Legal Move Deployed To Stop Gerrymandered Pennsylvania Maps


A lawsuit has been filed in Pennsylvania that’s seeking to get fair Congressional district maps in place ahead of the 2022 elections in the state, and according to the voting rights organization known as Democracy Docket, acting Pennsylvania Secretary of the Commonwealth Veronica Degraffenreid agrees with the push. As Democracy Docket summarizes, the case “points out that Pennsylvania’s current congressional map, which was drawn using 2010 census data, is malapportioned given population shifts over the last decade and contains an extra district after the state lost a congressional seat following the 2020 census.” Considering the lack of any agreement between state legislators and the governor on a new map before the end of the year, those behind the case want court action.

The position of Secretary of the Commonwealth is equivalent to the position of Secretary of State in other states. As Democracy Docket explains, those responsible for this case want “the court to block the use of the current congressional map in future elections because it violates the Pennsylvania and U.S. Constitutions and adopt a new congressional map that is fairly apportioned.” Having a U.S. House district map in place that fairly reflects the people whose representatives are chosen within it is imperative for the appropriate functioning of our government. If representatives are elected by groups who have an outsized influence in the electoral process compared to their part of the general population, then the main drive of democracy itself would be threatened. All Americans, not just some of them, are supposed to be represented.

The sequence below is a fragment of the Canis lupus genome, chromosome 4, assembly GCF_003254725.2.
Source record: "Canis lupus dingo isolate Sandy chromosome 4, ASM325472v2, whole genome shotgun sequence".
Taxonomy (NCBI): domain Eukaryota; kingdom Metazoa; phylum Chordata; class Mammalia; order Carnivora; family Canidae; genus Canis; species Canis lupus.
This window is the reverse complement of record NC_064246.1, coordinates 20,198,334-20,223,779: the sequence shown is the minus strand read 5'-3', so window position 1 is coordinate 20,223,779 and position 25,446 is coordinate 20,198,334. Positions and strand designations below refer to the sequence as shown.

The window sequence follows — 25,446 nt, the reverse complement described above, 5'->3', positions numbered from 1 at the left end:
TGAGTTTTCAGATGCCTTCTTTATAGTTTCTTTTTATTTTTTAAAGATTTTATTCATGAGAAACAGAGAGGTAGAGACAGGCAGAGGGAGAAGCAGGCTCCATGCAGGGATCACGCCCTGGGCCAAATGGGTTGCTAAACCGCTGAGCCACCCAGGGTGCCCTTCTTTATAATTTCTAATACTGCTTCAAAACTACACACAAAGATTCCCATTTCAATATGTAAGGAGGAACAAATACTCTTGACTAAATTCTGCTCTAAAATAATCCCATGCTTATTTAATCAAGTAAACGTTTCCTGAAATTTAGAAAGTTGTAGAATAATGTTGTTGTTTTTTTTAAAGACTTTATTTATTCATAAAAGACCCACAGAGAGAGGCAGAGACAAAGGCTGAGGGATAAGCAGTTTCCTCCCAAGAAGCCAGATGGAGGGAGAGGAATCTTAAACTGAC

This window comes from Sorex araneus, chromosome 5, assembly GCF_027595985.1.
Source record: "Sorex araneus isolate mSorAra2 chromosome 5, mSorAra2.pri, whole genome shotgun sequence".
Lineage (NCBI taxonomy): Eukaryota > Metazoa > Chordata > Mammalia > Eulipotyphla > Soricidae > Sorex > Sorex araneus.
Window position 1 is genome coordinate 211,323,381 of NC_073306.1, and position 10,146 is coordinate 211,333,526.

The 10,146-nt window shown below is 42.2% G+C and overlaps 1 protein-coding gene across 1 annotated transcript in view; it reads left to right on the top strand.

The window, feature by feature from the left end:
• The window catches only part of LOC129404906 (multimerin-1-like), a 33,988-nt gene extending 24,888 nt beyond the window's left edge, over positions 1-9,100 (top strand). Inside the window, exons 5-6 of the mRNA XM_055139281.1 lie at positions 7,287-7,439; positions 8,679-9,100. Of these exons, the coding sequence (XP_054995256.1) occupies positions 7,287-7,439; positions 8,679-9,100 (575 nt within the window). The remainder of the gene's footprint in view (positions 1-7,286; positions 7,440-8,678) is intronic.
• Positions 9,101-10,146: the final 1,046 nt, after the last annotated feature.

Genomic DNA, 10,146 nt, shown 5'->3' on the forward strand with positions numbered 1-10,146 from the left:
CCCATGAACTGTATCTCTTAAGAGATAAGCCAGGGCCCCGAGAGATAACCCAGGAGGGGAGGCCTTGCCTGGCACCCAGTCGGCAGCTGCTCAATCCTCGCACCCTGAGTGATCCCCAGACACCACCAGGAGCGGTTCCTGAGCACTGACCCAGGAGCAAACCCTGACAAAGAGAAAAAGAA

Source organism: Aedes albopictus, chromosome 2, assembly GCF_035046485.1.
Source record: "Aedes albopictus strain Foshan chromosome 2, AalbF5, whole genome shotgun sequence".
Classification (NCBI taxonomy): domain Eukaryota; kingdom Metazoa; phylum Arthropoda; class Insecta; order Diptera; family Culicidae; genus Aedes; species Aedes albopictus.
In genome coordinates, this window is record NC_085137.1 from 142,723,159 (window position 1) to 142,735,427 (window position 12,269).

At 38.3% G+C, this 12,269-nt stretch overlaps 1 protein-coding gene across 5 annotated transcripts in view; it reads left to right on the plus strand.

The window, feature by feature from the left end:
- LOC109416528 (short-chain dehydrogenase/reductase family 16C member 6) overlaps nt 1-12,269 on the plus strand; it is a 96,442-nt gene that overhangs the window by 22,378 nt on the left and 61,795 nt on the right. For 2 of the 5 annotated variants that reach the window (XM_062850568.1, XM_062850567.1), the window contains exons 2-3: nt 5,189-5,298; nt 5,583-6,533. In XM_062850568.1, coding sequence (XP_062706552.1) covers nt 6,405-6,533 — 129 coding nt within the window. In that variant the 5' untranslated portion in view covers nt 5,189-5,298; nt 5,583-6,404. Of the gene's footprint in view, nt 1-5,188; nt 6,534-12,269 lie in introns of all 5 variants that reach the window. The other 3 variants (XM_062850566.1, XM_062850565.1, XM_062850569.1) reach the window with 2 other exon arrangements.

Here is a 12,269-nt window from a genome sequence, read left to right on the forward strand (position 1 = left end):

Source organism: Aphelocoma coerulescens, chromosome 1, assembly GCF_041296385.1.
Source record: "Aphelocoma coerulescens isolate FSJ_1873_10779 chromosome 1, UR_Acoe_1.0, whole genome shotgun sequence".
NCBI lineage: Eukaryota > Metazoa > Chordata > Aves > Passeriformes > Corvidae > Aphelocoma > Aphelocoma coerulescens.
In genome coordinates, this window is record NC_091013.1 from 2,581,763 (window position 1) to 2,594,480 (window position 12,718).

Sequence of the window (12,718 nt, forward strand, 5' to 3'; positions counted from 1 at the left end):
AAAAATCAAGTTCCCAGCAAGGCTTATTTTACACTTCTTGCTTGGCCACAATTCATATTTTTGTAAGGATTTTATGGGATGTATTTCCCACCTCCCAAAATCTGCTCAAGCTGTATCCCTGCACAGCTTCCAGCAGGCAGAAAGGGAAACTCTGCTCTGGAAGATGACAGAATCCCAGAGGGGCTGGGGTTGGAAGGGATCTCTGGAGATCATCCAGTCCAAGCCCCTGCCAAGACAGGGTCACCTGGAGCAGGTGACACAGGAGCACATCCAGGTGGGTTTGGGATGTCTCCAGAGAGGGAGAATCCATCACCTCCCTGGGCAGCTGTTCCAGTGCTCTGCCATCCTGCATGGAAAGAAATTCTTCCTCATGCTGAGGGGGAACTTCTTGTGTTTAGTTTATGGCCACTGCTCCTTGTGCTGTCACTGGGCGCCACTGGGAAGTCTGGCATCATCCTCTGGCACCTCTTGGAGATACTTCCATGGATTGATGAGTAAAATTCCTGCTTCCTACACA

Elsewhere in the country, concerned observers are grappling with the problem of gerrymandering, which involves the manipulation by certain political leaders of the district line-drawing process. Republicans have been at the forefront of this: in Ohio, Republican authorities recently approved a U.S. House district map, which is the subject of court disputes, that seems set to give Republicans control of some 80 percent of the state’s seats. Trump won there in 2020 with a much smaller margin, meaning that the map does not appear to accurately reflect the political distribution of the population. Redistricting expert Dave Wasserman shared regarding a court hearing over the Ohio map, that, “based on oral arguments so far,” he’d be “pretty surprised if the GOP-drawn congressional map is upheld by the Ohio Supreme Court.”